I’m away on a family vacation, hence the delay in writing this post. Happy Thanksgiving to those in the US. I’m going to skip the weekly wrap post Thanksgiving.
Macro and Markets
Amazon’s HQ2 has been getting lots of press and rightfully so. I can’t offer any insight as far as predicting which city Amazon is likely to pick. Much has been written on the candidate cities’ work force, infrastructure, and culture — there are far more knowledgeable people than I on those matters. But I do have some thoughts about Amazon’s motives that I haven’t seen written elsewhere. First, I make the following observations:
- Amazon doesn’t need money, at least not the puny billions (if that) any city will be able to offer via tax incentives.
- Amazon can damn well hire any one it wants.
- If you look at the numbers given in the link above, Amazon can make/re-make whichever city it picks into whatever cultural environment it wants to.
What’s the biggest obstacle in Amazon’s growth trajectory? Political and popular backlash due to its growing clout. What did the military-industrial complex do to curry favor with politicians to get its projects and contracts? Putting factories in the key congressional districts. What can Amazon’s HQ2 accomplish? Transform, or should I say ingratiate itself with, an entire city, region, and state — and more than a few votes I would imagine. Is that the only consideration? Absolutely not, but to assume it’s not part of the consideration is equally naive.
Anyway, that was part of a wider reflection on the sustainability of the growth from AI/ML/IoT/robotics/blockchain/CRISPR/etc. There is more than enough to underwrite a new secular bull market and I’m sure Amazon will be part of it (disclosure: no position in AMZN as of now). Though the tricky part is to be able to take advantage of mispricing, both on the way up and down.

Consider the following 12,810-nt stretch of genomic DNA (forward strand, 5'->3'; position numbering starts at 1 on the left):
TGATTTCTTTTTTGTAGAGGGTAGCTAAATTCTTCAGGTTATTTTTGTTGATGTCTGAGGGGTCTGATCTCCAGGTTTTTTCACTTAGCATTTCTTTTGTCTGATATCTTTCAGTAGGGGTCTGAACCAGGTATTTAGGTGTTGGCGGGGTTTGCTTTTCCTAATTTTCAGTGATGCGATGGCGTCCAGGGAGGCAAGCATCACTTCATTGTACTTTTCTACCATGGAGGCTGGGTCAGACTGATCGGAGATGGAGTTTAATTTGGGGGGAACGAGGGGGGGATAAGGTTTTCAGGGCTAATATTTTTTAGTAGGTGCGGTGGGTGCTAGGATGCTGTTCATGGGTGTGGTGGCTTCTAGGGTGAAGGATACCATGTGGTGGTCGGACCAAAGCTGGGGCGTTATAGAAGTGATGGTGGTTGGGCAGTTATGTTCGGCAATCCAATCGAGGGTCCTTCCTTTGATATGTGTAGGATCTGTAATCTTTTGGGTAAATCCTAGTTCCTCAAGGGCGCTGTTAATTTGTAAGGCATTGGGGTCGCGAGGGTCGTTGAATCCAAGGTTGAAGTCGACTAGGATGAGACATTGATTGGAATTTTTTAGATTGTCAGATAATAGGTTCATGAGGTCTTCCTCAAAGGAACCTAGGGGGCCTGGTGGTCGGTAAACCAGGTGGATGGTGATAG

Back to the more immediate developments in the market this past week: there was a nice bounce on Thursday, though much was given back on Friday, at equal or larger volume to boot. It was the case for S&P, Dow and Nasdaq.
The CNN Money fear and greed index dropped below 40 and ended the week at 44. There may still be uncertainty surrounding the senate vote on tax reform but I don’t see anything that will derail this bull market. There is still an outside chance we’ll see 2700 on the S&P by the end of this year.
For someone convinced the bull market is intact this past week presented several buying opportunities. I added to QQQ calls and $LABU (I’m incorrigible), and most proudly: Pimco CEFs $PCI and $PDI before the reversal on Wednesday. The latest UNII report showed much better coverage ratios, likely from taking profits in swap positions. Once again it points to the folly of listening to someone who can’t tell interest rate swaps from the internal revenue service.
Current portfolio composition is as follows: PMs 9.9%; equities 56.4%; FI, 23.2%; cash equivalent, 5.1%; and other, 5.6%. The “other” category is composed of crypto, 3.3%; 3X ETFs, 0.35%; and options, 1.85%. Effective exposure from options is 67.2% of total portfolio value. The option leverage ratio is 36X. The total portfolio is over 130% long equities (before considering the beta of each position).
- Elm Partners Blog: a new favorite blog!
- Corner of Berkshire and Fairfax message board: a new favorite forum!
- Bubble Watch X by The Brooklyn Investor
None of the above is investment advice, the standard disclaimer applies.